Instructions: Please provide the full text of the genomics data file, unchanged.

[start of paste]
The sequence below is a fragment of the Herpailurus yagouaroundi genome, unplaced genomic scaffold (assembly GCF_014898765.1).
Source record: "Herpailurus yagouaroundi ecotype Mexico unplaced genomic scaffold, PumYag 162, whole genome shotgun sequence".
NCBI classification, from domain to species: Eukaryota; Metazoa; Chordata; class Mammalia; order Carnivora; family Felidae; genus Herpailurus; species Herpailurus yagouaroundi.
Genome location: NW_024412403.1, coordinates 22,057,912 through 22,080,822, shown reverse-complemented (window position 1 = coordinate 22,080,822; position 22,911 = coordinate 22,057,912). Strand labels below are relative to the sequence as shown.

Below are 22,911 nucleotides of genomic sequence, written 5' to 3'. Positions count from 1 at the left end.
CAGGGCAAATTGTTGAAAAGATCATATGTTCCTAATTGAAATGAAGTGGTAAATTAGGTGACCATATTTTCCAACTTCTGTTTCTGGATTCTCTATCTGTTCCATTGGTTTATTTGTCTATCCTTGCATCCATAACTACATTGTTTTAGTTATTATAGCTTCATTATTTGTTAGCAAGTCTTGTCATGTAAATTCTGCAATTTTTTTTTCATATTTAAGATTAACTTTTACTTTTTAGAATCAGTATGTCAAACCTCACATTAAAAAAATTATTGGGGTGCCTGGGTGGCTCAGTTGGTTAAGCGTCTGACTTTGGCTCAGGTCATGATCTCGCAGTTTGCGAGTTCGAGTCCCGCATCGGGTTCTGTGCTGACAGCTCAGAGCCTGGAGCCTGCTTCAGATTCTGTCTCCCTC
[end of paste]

The sequence below is a fragment of the Herpailurus yagouaroundi genome, unplaced genomic scaffold (assembly GCF_014898765.1).
Source record: "Herpailurus yagouaroundi ecotype Mexico unplaced genomic scaffold, PumYag 162, whole genome shotgun sequence".
NCBI classification, from domain to species: Eukaryota; Metazoa; Chordata; class Mammalia; order Carnivora; family Felidae; genus Herpailurus; species Herpailurus yagouaroundi.
Genome location: NW_024412403.1, coordinates 22,057,912 through 22,080,822, shown reverse-complemented (window position 1 = coordinate 22,080,822; position 22,911 = coordinate 22,057,912). Strand labels below are relative to the sequence as shown.

Below are 22,911 nucleotides of genomic sequence, written 5' to 3'. Positions count from 1 at the left end.
CAGGGCAAATTGTTGAAAAGATCATATGTTCCTAATTGAAATGAAGTGGTAAATTAGGTGACCATATTTTCCAACTTCTGTTTCTGGATTCTCTATCTGTTCCATTGGTTTATTTGTCTATCCTTGCATCCATAACTACATTGTTTTAGTTATTATAGCTTCATTATTTGTTAGCAAGTCTTGTCATGTAAATTCTGCAATTTTTTTTTCATATTTAAGATTAACTTTTACTTTTTAGAATCAGTATGTCAAACCTCACATTAAAAAAATTATTGGGGTGCCTGGGTGGCTCAGTTGGTTAAGCGTCTGACTTTGGCTCAGGTCATGATCTCGCAGTTTGCGAGTTCGAGTCCCGCATCGGGTTCTGTGCTGACAGCTCAGAGCCTGGAGCCTGCTTCAGATTCTGTCTCCCTC